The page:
Makabayan solon wary of US-PH nuclear energy talks: Filipinos might be 'guinea pigs' | Inquirer News

Makabayan solon wary of US-PH nuclear energy talks: Filipinos might be ‘guinea pigs’

/ 12:44 PM November 22, 2022

MANILA, Philippines —Negotiations between the United States and the Philippines over a vital nuclear energy cooperation deal have raised worries in the House of Representatives, with one lawmaker suggesting that Filipinos could be used as guinea pigs for testing technologies.

According to Makabayan bloc member and Alliance of Concerned Teachers Rep. France Castro, the so-called “123 Agreement” launched along with US Vice President Kamala Harris’ visit to Manila might pose more dangers than advantages to the Philippines.

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The 123 Agreement is a deal that the US enters with allies — based on Section 123 of the US Atomic Energy Act — which disallows partner countries from using the partnerships for nuclear energy to create nuclear weapons.

“Ang mahirap dito baka tayong mga mamamayang Pilipino ang ma-123 at maging mga guinea pigs ng teknolohiyang ito na tinetesting pa lang ng US,” Castro said on Monday.

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(But the problem here is that Filipinos may be on the losing end and be tricked into becoming guinea pigs for this technology that is in the testing stage in the US.)

Castro claimed that if the US goes on to have a 123 Agreement with the Philippines, the superpower will assist the country in creating modular nuclear reactors or microreactors to help the country in addressing the power shortage.

The problem with these microreactors, the lawmaker said, is that they are still in an experimental stage and are only legally made in US bases.

“As it is, modular or microreactor nuclear power plants are still at an experimental stage and are only legally being made in US bases. Early this year, the Pentagon’s Strategic Capabilities Office announced the construction and testing decision that followed the office’s Environmental Impact Statement work for ‘Project Pele,’” Castro said.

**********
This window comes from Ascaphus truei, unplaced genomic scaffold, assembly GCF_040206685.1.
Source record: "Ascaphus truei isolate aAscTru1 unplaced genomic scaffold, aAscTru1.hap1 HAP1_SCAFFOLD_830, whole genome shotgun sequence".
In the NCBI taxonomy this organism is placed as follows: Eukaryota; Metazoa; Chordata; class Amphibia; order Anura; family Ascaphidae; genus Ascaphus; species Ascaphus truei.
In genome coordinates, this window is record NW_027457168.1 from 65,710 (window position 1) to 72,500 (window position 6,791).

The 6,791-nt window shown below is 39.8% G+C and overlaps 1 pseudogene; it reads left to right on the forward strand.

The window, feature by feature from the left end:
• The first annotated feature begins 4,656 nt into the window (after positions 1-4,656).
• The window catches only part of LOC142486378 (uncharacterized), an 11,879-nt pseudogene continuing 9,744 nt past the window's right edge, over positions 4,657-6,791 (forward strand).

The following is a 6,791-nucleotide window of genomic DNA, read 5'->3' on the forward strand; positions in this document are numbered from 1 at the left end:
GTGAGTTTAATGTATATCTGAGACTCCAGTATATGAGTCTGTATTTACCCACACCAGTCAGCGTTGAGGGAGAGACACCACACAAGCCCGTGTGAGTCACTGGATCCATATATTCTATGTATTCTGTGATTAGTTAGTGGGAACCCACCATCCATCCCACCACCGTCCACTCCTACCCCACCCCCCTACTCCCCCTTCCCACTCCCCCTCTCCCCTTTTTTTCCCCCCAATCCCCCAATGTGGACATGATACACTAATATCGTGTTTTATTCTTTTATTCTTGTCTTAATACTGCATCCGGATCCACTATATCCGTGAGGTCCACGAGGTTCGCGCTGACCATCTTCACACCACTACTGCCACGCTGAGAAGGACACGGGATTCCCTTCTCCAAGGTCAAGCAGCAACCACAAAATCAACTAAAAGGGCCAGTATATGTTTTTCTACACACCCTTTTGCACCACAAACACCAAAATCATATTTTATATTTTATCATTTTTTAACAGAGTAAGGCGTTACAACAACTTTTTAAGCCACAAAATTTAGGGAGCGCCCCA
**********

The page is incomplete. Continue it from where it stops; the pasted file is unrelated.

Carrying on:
“According to Military Times, Professor Alan J. Kuperman, coordinator of the University of Texas at Austin’s Nuclear Proliferation Prevention Project and authored a 21-page report on the Pentagon’s program in 2021 titled, ‘Proposed U.S. Army Mobile Nuclear Reactors: Costs and Risks Outweigh Benefits’, along with members of the Nuclear Safety Project at the Union of Concerned Scientists expressed serious concern on microreactors, and even the Army said that such microreactors could ‘not be expected to survive a direct kinetic attack,’” she added.

According to the US Department of Energy, small modular reactors (SMRs) offer many advantages compared to conventional reactors, as it requires lesser funding and may be set up in “locations not possible for larger nuclear plants, and provisions for incremental power additions.”

They also claimed that SMRs are generally safe.

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A senior US official who spoke in anonymity after Harris’ arrival in Manila last Sunday said it is important that the Philippines and US start talks on the 123 Agreement so that the US can provide exports of nuclear material and equipment.

In a fact sheet released on the same day, Harris’ office said the start of the 123 Agreement negotiations signifies that the US is committed to addressing the Philippines’ energy problems.

But Castro said that such experimental methods pose high risks of leaks and possible meltdowns.

“Mahirap talaga ang ganitong teknolohiya labas pa sa nuclear leaks na maaring mangyari lalo pa sa gagamitin nilang ‘high-temperature gas reactor’, and its fuel source, known as high-assay low enriched uranium tristructural isotropic fuel pellets ay kayang magkalat ng radioactivity sa malawak na lugar at maaaring pumatay sa mamamayan, mga hayop at mga puno, icocontaminate din nito ang kalupaan,” she said.

(It is really hard to rely on these technologies without even considering the nuclear leaks that may happen, especially with the use of a ‘high-temperature gas reactor’, and its fuel source, known as high-assay low-enriched uranium tristructural isotropic fuel pellets, which can spread radioactivity over a wide area and may kill people, animals, plants, and contaminate the land.)

“Dapat talagang tutulan ang modular nuclear plants na ito dahil napakadelikado sa ating bansa,” she added.

(We should stand against these modular nuclear plants because this is dangerous for the country.)

Philippine officials in recent months have appeared to be leaning towards nuclear energy in hopes of solving the country’s electricity woes.  However, President Ferdinand Marcos Jr. said in his State of the Nation Address last July 25 that it might be time for the Philippines to reexamine the state policy on nuclear energy.

Then during the recently-concluded Asia-Pacific Economic Cooperation (Apec) Summit in Bangkok, Thailand, Marcos implied that he is willing to partner with France regarding nuclear energy, citing its long experience in the said field.

je/abc

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TAGS: Makabayan, Negotiations, nuclear, nuclear energy
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